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Stories of Covid-19 - Know your Enemy by Rosanne Mondrone

April 1st, 2020


Stories of Covid-19 - Know your Enemy

“So it is said that if you know your enemies and you know yourself you can win a hundred battles without a single loss.” The Art of War …Sun Tzu

Walking into Mary Wade today a big banner hangs over the doorway saying “Heroes Work Here.” No truer statement has been made in a long time. Fighting Covid-19 is a war. In this war there are many battles to fight. Many of them are not known to those outside the walls of our campus.

Knowing your enemy is the first step in winning the battles, the many battles of war. Fortunately we have strong proactive leadership at Mary Wade that positioned us ahead of the curve. They fight this battle every day, preparing the team and scrutinizing every bit of information possible to prevent the arrival and or spread of this nasty virus.

As the crisis unfolds so do the other battles of Covid-19.  Caring for those who are ill and frail is expensive. Funding is limited. Productive service lines that are no longer available during this time and empty beds add tremendous financial strain to the operations of our community. The normal routines are no longer normal. Works days are longer, and overtime is necessary to cover the needs of our residents. There is always need for personal protective equipment; paper goods, toiletries, masks, disinfectants and gloves. The list goes on. Changes in policies and preparations keep the team and the residents safe but demands constant oversight. This all requires funding.

Exhaustion is an enemy. On top of worrying about how we will be able to manage this financially, taking care of residents who are very ill and keeping our other residents calm as we walk around with masks and gowns is challenging. When you take care of patients with cognitive issues such as dementia you don’t know what they are thinking and feeling. You don’t know what kind of fear they are absorbing. It’s hard to explain social distancing. Asking them to wear masks when they walk in the hallways doesn’t always work. The team faces special challenges trying to keep their spirits high while keeping them safe. Team members need to rest. They need encouragement, support and understanding. The sacrifices they continually make each and every hour cannot go unaddressed.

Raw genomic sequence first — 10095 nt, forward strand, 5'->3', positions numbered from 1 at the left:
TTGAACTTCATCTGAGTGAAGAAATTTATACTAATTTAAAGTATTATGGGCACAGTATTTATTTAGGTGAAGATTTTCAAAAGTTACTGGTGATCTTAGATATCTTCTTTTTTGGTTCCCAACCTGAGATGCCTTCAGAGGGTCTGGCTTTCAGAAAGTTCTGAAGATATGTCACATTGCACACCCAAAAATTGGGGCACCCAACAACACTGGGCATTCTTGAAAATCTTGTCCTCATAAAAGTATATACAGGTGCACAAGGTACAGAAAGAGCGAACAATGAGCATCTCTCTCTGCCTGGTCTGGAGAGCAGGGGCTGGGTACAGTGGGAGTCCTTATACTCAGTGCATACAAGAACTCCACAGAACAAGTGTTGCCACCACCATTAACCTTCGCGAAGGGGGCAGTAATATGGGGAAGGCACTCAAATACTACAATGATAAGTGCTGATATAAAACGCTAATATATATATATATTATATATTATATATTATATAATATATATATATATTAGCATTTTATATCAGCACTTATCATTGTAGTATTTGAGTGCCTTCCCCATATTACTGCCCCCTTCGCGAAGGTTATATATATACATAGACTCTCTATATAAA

Fear is the greatest enemy. Knowing you have a loved one who may be dying while we are required to restrict visitors is terrifying to families. Will they get here in time for them? Will they see them while they can still express their final thoughts? Will they be alone when they pass on?  Are we able to give them enough time to be present for their end of life? We don’t have crystal balls that tell us these things. Sometimes there are no clear answers but the need to be present is clear.

There are other issues needing attention. Staff members who are missing their families and children because they work on the front line is heart wrenching. A member of our team hasn’t seen her children in 3 weeks, she tearfully explains, because she is a direct care giver and wants to make sure they are safe. Her only connection is through Facetime as they are with family members. There is gratitude and sorrow in those decisions as she goes home to an empty house. There will be no Easter or Passover holiday, birthday celebrations or anniversaries for these dedicated front liners anytime soon. Some members of the team have left work and don’t want to return because of the fear of getting the virus. The team members left behind evaluate their own sense of security and struggle with decisions they personally make. Others leave work frantic to complete hours of school work their children need to succeed. It is stressful. It is real. It is exhausting.

Today, on top of all the battles they fought, one of the hardest. We watched a loving member of our community die. She didn’t have the virus. She passed away because her time was today. This team cries and sits with her lifeless body to let her know they are there, they care, and they will miss her. In spite of all their challenges their spirits of love prevail. In spite of their exhaustion they give a little more. In spite of their fear they continue to care for the needs of our community.

I’m not really sure we know our enemy here. We are learning more and more each day about its power to survive. What I do know is ourselves. I know the strength and determination we have. I know the power we have in this community. I know we will win hundreds of battles and this war because Heroes Work Here at Mary Wade.

Rosanne Mondrone

Director of Community Relations

 

 

Posted in the categories Testimonials, Community Outreach.